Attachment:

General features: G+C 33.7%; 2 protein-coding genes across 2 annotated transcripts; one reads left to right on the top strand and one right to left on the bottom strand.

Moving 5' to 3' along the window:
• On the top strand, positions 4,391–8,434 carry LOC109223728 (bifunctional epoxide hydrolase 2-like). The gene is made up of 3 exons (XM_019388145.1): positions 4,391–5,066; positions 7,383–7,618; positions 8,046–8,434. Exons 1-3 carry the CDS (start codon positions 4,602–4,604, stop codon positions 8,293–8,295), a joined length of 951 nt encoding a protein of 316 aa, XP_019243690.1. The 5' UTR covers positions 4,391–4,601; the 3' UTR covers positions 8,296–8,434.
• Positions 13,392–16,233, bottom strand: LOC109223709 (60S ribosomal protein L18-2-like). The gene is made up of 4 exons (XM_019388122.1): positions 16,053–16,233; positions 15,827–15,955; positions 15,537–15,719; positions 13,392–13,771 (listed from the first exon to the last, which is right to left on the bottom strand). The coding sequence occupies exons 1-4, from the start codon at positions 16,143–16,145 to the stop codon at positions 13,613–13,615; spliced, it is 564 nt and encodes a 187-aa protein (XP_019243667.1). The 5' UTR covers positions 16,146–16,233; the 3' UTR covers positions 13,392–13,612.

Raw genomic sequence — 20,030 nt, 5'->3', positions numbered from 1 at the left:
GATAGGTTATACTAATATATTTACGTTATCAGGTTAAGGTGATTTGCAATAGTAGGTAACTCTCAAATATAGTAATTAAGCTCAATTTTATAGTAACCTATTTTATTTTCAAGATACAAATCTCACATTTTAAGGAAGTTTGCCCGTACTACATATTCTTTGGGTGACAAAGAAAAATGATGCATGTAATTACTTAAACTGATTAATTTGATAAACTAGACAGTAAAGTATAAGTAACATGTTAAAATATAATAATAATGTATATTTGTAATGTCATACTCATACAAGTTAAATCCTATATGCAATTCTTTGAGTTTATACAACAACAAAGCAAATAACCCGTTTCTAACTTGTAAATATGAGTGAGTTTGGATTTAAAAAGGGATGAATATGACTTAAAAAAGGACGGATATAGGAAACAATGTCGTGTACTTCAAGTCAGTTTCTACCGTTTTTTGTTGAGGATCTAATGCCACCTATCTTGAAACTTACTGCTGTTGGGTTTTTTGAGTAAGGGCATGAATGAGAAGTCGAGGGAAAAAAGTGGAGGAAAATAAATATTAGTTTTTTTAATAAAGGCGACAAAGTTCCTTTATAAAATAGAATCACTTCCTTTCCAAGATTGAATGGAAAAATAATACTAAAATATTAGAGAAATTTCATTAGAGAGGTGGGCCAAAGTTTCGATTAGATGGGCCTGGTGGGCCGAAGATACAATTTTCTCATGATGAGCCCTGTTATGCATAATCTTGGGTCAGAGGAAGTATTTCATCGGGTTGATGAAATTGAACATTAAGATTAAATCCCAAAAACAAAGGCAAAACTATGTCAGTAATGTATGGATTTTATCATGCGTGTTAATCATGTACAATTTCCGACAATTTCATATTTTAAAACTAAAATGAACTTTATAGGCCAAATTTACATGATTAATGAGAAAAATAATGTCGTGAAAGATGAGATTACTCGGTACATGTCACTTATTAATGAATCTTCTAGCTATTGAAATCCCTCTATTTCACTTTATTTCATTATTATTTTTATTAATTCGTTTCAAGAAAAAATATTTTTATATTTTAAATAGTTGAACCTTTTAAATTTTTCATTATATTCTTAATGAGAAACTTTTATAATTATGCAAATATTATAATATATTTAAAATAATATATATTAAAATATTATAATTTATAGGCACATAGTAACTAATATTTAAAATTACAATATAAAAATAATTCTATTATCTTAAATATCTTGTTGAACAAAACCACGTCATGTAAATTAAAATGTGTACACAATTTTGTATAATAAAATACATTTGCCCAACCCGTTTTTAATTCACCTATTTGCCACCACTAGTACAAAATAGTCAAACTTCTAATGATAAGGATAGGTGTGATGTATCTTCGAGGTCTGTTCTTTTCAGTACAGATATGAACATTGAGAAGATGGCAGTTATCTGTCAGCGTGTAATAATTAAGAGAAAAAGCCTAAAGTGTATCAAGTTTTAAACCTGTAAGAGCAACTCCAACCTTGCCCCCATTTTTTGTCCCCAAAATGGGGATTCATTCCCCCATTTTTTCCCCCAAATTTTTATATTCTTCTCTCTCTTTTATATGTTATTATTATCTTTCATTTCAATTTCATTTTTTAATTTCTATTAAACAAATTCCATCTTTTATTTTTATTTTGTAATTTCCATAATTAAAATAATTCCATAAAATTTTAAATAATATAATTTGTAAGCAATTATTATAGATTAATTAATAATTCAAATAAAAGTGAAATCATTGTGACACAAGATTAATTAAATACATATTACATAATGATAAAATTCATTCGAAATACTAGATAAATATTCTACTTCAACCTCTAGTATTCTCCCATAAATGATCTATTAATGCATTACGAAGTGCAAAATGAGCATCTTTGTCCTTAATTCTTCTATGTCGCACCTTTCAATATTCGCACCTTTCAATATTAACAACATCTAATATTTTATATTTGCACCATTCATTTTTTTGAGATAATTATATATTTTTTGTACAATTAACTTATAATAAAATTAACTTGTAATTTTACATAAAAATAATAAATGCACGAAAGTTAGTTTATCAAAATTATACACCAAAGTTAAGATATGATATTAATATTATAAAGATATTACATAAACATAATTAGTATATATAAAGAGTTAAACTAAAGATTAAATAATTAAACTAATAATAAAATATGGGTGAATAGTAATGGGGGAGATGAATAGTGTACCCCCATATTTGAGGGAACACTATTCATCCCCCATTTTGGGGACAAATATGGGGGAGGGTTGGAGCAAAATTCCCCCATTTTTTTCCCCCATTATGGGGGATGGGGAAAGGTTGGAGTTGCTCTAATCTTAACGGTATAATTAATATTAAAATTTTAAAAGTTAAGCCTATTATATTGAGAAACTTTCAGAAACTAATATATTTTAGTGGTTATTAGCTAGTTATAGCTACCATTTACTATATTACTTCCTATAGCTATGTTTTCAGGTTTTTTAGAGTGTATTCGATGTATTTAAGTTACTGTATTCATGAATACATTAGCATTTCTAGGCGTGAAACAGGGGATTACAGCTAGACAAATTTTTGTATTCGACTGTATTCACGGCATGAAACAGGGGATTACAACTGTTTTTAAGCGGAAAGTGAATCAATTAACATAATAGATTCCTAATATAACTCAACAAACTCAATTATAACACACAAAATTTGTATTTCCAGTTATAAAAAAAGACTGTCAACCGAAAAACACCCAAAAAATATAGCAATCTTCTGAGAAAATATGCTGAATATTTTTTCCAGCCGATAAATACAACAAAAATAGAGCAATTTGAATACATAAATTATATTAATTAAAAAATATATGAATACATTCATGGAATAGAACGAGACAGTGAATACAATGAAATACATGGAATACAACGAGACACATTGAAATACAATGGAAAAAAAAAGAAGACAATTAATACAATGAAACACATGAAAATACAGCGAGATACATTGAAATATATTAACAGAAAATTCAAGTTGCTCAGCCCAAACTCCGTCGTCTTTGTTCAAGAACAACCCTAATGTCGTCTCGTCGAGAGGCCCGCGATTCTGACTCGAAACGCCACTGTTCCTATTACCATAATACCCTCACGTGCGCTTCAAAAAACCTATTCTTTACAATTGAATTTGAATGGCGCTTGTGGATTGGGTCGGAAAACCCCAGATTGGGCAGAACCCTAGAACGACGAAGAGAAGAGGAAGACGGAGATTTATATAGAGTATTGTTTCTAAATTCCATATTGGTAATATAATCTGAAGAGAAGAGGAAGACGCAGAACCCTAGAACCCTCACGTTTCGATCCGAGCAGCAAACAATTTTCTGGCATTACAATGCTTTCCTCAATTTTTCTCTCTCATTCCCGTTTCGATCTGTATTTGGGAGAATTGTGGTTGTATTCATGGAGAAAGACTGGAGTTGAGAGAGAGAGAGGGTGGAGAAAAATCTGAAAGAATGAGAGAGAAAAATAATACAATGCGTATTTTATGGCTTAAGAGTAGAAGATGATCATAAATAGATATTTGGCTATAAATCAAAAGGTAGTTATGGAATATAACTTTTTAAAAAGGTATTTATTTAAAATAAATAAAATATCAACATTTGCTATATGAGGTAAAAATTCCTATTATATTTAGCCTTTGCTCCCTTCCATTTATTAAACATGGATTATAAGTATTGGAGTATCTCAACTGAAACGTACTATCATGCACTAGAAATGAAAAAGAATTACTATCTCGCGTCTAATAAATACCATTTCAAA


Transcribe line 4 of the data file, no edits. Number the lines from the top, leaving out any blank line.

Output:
• Positions 13,392–16,233, bottom strand: LOC109223709 (60S ribosomal protein L18-2-like). The gene is made up of 4 exons (XM_019388122.1): positions 16,053–16,233; positions 15,827–15,955; positions 15,537–15,719; positions 13,392–13,771 (listed from the first exon to the last, which is right to left on the bottom strand). The coding sequence occupies exons 1-4, from the start codon at positions 16,143–16,145 to the stop codon at positions 13,613–13,615; spliced, it is 564 nt and encodes a 187-aa protein (XP_019243667.1). The 5' UTR covers positions 16,146–16,233; the 3' UTR covers positions 13,392–13,612.